Custody Evaluations – 5 Strategies For Presenting Your Case Successfully

Custody or parenting time evaluations are typically performed when there is a question about parental fitness. An evaluation may be requested by either or both parents during a separation or divorce proceeding, and is typically performed by a forensic psychologist. Typically, a complete evaluation will consist of interviews with both parents, psychological testing, in home visits with each parent, interviews with the child (if she or she is old enough), and interviews with both professionals (teachers, pediatricians, and the like) and friends and family members. This process may take several months and should be requested right away if one parent has a concern. While these custody evaluations are never easy, they can be successfully navigated using some simple strategies. Here are 5 tips for presenting your case effectively to custody or parenting time evaluators:

1. Stick to the facts. Report times, dates, and the basic facts regarding behavior that concerns you. Do not offer your “diagnosis” of what your partner’s problem is. Stick to describing the behavior as accurately as possible.

2. Avoid over emotionalism. Of course this is a very stressful and emotionally charged situation, but you need to be sure you seem logical and rational. If you cry through every session or interview, the evaluator may begin to question your emotional stability. Being upset is understandable, and you can certainly express it, just don’t allow it to overcome you on a regular basis.

3. Give all information as much as possible in the context of how the behavior has, or might, negatively impact the children. The evaluator isn’t as concerned how lousy a partner your spouse has been to you (though he or she will want to know if you have been abused in any way). You can still present information in its entirety — for example, if your spouse is having an affair, you can explain that the action injects chaos and tension in the household that harms the children.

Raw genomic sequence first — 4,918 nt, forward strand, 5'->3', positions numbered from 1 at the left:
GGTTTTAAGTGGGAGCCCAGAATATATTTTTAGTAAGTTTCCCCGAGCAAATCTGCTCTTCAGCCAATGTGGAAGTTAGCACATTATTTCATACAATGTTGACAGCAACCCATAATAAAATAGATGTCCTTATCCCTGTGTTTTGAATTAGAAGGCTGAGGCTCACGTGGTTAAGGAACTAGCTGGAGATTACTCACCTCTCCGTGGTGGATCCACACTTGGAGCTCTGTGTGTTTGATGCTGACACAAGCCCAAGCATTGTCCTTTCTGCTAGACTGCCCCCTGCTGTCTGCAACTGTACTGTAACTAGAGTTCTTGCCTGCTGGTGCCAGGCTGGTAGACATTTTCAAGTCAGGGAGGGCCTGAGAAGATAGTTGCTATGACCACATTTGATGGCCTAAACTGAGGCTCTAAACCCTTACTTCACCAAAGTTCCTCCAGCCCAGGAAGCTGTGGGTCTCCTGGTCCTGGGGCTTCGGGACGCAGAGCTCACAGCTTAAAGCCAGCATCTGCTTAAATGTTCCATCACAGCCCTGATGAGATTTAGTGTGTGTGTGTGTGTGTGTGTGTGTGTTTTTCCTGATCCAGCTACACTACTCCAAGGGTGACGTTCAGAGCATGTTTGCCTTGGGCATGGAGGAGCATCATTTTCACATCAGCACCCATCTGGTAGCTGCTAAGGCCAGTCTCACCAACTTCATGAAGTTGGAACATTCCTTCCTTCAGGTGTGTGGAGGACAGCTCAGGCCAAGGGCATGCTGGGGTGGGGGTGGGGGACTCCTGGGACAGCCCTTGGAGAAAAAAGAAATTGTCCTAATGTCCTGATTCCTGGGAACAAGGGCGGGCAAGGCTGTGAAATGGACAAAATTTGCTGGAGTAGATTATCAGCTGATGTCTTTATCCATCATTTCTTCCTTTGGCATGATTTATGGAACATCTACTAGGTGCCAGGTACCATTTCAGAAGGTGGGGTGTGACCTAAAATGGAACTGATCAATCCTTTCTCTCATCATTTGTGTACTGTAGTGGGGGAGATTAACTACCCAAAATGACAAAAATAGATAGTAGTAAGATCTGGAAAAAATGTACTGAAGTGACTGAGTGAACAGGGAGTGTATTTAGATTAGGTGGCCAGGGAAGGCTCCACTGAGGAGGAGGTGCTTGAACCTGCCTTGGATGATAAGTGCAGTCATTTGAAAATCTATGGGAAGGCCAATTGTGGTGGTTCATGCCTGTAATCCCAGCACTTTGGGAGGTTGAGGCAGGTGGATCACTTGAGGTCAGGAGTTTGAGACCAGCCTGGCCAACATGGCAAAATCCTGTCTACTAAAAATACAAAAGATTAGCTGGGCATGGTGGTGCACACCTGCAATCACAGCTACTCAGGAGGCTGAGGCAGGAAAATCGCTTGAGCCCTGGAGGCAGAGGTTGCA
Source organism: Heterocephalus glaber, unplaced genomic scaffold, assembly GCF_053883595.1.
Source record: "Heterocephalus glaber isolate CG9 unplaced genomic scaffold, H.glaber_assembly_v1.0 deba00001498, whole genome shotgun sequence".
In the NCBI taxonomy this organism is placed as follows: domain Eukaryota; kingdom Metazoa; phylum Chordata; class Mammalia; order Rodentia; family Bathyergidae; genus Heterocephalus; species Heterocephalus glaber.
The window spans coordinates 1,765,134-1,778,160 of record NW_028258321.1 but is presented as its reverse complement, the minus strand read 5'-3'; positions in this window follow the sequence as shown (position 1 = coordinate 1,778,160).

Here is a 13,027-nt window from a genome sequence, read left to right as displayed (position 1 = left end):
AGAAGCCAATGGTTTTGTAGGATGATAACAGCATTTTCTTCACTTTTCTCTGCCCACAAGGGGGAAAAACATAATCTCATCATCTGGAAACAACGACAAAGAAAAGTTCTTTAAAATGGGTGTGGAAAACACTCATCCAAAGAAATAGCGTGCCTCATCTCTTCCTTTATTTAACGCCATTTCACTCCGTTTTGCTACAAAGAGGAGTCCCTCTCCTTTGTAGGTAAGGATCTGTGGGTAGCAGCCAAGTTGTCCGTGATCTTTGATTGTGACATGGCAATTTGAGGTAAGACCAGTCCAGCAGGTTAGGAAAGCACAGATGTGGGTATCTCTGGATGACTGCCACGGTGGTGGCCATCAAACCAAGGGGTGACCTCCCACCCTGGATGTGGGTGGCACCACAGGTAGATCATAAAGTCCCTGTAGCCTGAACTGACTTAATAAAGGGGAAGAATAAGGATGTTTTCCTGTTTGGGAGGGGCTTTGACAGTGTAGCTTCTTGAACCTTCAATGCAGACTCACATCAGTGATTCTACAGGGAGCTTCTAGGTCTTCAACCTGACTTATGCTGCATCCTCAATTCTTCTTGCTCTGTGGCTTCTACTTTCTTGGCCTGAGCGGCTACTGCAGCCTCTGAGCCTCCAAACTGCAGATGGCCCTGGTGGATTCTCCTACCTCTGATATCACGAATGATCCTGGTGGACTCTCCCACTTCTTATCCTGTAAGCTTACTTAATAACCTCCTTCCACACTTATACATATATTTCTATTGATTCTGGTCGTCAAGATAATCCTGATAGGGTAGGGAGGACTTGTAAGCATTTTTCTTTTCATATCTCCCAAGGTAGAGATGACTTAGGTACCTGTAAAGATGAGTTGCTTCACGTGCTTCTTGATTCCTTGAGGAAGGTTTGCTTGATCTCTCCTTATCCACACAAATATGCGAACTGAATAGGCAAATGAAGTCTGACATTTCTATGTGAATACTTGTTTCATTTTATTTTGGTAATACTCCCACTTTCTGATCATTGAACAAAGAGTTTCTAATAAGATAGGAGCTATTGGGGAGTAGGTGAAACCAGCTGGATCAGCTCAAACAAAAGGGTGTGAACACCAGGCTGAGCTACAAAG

4. Be honest about your own shortcomings. If you don’t acknowledge and own up to mistakes you have made, your partner will be happy to fill in the evaluator with the worst spin on the story. Again, present your faults in terms of how they could have or did impact the children, but be sure to acknowledge that you understand the ramifications of your actions and are now behaving to a better standard.

5. Update the evaluator with relevant information as it happens. If your spouse has a destructive pattern of behavior, chances are there will be further incidents to report during the evaluation process. Again, stick with facts – times, dates, incidents, all framed in terms of their impact upon your children.

Are you interested in addressing your life challenges from a holistic standpoint, assessing the physical, emotional, and relationship components?

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